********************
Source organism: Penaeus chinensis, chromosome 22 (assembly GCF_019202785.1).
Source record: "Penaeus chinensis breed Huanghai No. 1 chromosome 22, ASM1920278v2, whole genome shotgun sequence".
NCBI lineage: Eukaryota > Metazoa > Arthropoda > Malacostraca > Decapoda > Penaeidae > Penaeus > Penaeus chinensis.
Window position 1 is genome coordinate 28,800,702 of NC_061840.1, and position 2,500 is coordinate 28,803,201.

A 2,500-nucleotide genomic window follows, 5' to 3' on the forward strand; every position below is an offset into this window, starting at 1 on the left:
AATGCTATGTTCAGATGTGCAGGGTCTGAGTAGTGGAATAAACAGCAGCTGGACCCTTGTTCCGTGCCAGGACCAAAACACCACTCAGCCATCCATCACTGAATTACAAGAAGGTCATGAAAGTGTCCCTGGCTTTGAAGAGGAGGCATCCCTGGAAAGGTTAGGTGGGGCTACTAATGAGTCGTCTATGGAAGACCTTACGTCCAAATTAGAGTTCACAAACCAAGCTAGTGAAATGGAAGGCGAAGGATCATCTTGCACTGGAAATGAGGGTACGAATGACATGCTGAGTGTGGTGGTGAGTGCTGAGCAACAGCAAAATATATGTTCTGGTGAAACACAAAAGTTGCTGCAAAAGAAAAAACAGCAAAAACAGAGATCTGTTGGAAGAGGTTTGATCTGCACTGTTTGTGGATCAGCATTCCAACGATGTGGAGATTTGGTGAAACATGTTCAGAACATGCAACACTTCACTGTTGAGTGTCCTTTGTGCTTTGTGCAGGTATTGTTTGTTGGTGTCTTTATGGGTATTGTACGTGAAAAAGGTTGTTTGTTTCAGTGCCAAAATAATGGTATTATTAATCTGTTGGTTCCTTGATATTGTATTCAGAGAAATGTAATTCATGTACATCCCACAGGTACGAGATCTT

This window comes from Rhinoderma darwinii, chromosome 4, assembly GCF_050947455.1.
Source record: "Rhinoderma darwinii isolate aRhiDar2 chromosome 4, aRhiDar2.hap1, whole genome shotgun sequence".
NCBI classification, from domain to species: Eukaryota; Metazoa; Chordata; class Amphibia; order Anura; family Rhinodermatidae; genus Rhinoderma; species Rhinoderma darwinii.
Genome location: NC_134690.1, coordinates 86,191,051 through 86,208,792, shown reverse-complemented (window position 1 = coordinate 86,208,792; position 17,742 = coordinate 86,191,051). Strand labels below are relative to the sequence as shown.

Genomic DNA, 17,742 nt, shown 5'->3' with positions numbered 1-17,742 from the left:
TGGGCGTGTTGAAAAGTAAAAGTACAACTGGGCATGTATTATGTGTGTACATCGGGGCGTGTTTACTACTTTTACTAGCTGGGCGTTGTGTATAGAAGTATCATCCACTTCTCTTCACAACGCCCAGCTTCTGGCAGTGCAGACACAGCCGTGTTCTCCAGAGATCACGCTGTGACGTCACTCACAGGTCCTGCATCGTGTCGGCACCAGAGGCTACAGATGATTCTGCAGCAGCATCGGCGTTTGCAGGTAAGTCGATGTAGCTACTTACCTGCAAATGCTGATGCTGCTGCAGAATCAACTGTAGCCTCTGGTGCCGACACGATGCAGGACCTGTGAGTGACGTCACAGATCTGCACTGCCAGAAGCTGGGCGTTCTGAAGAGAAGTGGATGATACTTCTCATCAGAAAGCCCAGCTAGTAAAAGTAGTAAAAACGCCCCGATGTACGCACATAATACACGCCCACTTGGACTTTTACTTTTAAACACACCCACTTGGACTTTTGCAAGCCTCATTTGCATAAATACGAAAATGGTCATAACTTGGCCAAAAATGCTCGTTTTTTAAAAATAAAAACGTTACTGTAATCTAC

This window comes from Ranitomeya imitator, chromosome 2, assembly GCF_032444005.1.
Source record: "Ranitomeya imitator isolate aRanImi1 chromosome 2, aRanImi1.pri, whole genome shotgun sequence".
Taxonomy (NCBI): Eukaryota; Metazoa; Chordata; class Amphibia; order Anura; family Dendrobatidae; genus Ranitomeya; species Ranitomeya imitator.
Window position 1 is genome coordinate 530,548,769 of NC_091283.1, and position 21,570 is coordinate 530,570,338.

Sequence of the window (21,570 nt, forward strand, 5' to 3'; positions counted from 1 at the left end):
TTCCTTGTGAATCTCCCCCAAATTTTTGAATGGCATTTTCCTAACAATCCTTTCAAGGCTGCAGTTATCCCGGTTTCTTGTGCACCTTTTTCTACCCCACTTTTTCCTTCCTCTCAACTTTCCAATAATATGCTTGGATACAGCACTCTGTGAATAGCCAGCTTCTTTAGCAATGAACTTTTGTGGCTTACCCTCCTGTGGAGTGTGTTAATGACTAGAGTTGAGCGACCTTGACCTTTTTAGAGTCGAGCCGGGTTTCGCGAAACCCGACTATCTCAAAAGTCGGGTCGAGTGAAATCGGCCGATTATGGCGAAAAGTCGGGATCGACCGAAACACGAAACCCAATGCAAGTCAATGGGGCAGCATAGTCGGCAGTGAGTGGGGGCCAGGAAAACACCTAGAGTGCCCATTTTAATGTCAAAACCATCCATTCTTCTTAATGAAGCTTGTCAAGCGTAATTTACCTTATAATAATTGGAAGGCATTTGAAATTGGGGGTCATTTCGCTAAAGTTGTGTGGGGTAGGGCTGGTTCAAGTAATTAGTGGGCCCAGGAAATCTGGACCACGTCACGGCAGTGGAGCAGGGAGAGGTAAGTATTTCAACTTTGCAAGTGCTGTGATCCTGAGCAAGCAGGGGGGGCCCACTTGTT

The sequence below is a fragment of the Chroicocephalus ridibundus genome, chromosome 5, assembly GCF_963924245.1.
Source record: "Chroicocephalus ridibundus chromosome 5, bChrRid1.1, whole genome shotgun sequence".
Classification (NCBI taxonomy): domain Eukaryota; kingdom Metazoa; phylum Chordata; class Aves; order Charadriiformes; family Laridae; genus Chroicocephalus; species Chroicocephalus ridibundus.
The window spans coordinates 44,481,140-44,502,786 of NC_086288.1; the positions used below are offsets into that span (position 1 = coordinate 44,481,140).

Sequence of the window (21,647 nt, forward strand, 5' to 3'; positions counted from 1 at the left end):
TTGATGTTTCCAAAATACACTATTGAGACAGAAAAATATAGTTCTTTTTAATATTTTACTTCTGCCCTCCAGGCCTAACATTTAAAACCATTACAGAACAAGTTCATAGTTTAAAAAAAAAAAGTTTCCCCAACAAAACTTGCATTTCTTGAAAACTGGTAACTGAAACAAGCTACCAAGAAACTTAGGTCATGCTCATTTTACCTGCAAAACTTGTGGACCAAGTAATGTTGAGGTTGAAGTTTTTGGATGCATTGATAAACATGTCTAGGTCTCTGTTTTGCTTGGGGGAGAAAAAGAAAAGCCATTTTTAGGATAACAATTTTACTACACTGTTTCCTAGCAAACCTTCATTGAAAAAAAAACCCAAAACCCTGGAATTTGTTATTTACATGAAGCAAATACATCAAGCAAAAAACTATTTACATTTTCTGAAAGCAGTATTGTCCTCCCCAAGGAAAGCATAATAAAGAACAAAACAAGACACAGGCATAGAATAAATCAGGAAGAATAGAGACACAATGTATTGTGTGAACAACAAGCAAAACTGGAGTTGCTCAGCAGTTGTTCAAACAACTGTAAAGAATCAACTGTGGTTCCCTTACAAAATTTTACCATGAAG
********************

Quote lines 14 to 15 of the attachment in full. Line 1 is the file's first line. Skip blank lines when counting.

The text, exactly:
Source record: "Ranitomeya imitator isolate aRanImi1 chromosome 2, aRanImi1.pri, whole genome shotgun sequence".
Taxonomy (NCBI): Eukaryota; Metazoa; Chordata; class Amphibia; order Anura; family Dendrobatidae; genus Ranitomeya; species Ranitomeya imitator.